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COVID-19 impact on tourism could deal $4 trillion blow to global economy: UN report

The estimate is based on losses caused by the pandemic’s direct impact on tourism and the ripple effect on related sectors, and is worse than previously expected. 

Last July, UNCTAD estimated that the standstill in international tourism would cost the global economy between $1.2 trillion and $3.3 trillion. 

The steep drop in tourist arrivals worldwide in 2020 resulted in a $2.4 trillion economic hit, the report said, and a similar figure is expected this year depending on the uptake in COVID-19 vaccines. 

Global vaccination plan crucial 

“The world needs a global vaccination effort that will protect workers, mitigate adverse social effects and make strategic decisions regarding tourism, taking potential structural changes into account,” said Isabelle Durant, the UNCTAD Acting Secretary-General. 

“Tourism is a lifeline for millions, and advancing vaccination to protect communities and support tourism’s safe restart is critical to the recovery of jobs and generation of much-needed resources, especially in developing countries, many of which are highly dependent on international tourism,” the UNWTO Secretary-General Zurab Pololikashvili added. 

Developing countries hit hard 

International tourist arrivals declined by about 1 billion, or 73 per cent, last year, while in the first quarter of 2021 the drop was around 88 per cent, the report said. 

Developing countries have borne the brunt of the pandemic’s impact on tourism, with estimated reductions in arrivals of between 60 per cent and 80 per cent. 

They have also been hurt by vaccine inequity.  The agencies said the “asymmetric roll-out” of COVID-19 vaccines has magnified the economic blow to the tourism sector in these nations, as they could account for up to 60 per cent of global GDP losses. 

Rebound amid losses 

It is expected that tourism will recover faster in countries with high vaccination rates, such as France, Germany, the United Kingdom and the United States. 

However, international tourist arrivals will not return to pre-pandemic levels until 2023 or later, due to barriers such as travel restrictions, slow containment of the virus, low traveller confidence and a poor economic environment.  

While a tourism rebound is anticipated in the second half of this year, the report expects a loss of between $1.7 trillion and $2.4 trillion in 2021, based on simulations which exclude stimulation programmes and similar policies.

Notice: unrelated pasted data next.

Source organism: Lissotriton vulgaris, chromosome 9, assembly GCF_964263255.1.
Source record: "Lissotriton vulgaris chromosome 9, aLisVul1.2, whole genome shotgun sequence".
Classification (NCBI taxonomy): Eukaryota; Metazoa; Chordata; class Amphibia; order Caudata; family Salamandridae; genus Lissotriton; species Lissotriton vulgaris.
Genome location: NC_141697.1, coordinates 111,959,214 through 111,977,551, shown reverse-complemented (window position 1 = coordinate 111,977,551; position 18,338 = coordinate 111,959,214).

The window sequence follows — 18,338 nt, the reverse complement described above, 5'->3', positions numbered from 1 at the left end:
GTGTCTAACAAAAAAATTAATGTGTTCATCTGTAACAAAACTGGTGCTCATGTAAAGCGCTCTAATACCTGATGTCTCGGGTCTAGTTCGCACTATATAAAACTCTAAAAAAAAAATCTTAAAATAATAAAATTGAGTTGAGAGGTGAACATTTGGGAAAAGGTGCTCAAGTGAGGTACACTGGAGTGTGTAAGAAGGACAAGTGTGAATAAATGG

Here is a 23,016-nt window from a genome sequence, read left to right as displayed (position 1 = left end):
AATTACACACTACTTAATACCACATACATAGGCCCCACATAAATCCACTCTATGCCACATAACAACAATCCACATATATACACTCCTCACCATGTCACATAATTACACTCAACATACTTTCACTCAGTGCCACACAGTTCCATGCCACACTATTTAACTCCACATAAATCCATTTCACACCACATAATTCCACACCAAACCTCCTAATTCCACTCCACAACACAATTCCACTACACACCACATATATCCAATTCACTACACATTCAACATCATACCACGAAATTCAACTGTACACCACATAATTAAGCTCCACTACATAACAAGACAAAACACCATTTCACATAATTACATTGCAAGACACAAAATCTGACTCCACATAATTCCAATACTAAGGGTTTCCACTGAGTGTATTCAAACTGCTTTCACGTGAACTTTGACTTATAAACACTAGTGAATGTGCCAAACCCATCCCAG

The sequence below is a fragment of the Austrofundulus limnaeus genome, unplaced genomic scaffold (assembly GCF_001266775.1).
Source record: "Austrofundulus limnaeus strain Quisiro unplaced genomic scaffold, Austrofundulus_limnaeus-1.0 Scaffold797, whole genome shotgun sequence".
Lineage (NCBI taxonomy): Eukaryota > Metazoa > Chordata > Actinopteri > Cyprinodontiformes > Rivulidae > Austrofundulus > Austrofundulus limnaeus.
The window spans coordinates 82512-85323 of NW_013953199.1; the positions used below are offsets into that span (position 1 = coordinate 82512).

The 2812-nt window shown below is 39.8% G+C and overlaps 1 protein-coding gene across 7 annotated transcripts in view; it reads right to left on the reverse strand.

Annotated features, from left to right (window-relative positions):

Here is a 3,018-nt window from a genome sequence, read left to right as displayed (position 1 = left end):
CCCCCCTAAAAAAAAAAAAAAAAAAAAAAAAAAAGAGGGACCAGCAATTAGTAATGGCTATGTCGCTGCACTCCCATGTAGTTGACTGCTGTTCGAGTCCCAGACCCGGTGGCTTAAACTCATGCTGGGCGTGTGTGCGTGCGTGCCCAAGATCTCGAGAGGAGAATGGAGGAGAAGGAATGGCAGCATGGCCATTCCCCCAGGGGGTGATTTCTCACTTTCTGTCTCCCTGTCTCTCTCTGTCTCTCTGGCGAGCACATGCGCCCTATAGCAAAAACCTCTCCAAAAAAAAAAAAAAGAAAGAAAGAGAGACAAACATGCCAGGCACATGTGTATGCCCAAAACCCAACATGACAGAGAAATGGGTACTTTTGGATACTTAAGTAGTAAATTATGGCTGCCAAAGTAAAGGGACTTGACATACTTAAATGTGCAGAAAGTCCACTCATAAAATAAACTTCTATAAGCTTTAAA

Likely outcomes 

The authors outline three possible scenarios for the tourism sector this year, with the most pessimistic reflecting a 75 per cent reduction in international arrivals. 

This scenario sees a drop in global tourist receipts of nearly $950 billion, which would cause a loss in real GDP of $2.4 trillion, while the second reflects a 63 per cent reduction in international tourist arrivals. 

The third considers varying rates of domestic and regional tourism.  It assumes a 75 per cent reduction in tourism in countries where vaccine rates are low, and 37 per cent reduction in countries with relatively high vaccination levels, mainly developed countries and some smaller economies.

Malian authorities urged to ‘break the cycle of impunity’ for human rights violations

Repeated attacks over the past six months by groups such as the Jama’at Nusrat al-Islam wal Muslimin (JNIM) and the Islamic State in the Greater Sahara (ISGS), as well as inter-communal violence, have resulted in numerous casualties, she said.  

At the same time, there has been a sharp increase in violations committed by national forces. 

‘Accountability must prevail’ 

“I again urge the Malian authorities to break the cycle of impunity and establish prompt, thorough, impartial and effective investigations into all allegations of human rights violations and abuses, including those committed by the military. Accountability must prevail to ensure peace”, Ms. Bachelet stressed.  

“I note that the Malian Prime Minister recently said he is committed to ending impunity and so I call upon the Government to translate this commitment into action without delay,” she added. 

Ms. Bachelet cited data from the UN mission in Mali, MINUSMA, which showed that some 617 rights abuses by armed groups were recorded from January to June of this year, or a nearly 40 per cent increase over August to December 2020.   

The figure includes 165 killings: 147 men, nine women, seven boys and two girls.  

Sharp rise in abductions 

Mali has experienced two military coups over the past nine months, which have clouded efforts to restore an elected democratic government.  Transitional authorities have pledged to respect a calendar which calls for elections next February.